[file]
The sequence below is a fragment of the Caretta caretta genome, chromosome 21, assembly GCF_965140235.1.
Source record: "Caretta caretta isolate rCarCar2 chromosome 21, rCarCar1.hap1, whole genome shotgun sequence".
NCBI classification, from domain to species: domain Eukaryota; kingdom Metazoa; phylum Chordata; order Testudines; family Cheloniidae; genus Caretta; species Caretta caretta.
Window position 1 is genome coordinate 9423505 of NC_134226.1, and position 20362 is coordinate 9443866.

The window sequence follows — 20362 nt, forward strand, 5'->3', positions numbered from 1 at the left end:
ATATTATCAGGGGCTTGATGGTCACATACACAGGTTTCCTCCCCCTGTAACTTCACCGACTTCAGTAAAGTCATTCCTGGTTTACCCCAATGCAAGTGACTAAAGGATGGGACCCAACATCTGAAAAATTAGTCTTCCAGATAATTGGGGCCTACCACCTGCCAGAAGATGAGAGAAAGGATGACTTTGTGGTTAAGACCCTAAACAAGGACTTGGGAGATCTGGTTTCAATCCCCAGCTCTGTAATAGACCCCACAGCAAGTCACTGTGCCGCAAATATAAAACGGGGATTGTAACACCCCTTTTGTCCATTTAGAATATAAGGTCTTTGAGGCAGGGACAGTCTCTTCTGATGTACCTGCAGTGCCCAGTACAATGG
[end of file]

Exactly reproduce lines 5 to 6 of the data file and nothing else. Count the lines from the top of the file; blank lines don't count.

The window sequence follows — 20362 nt, forward strand, 5'->3', positions numbered from 1 at the left end:
ATATTATCAGGGGCTTGATGGTCACATACACAGGTTTCCTCCCCCTGTAACTTCACCGACTTCAGTAAAGTCATTCCTGGTTTACCCCAATGCAAGTGACTAAAGGATGGGACCCAACATCTGAAAAATTAGTCTTCCAGATAATTGGGGCCTACCACCTGCCAGAAGATGAGAGAAAGGATGACTTTGTGGTTAAGACCCTAAACAAGGACTTGGGAGATCTGGTTTCAATCCCCAGCTCTGTAATAGACCCCACAGCAAGTCACTGTGCCGCAAATATAAAACGGGGATTGTAACACCCCTTTTGTCCATTTAGAATATAAGGTCTTTGAGGCAGGGACAGTCTCTTCTGATGTACCTGCAGTGCCCAGTACAATGG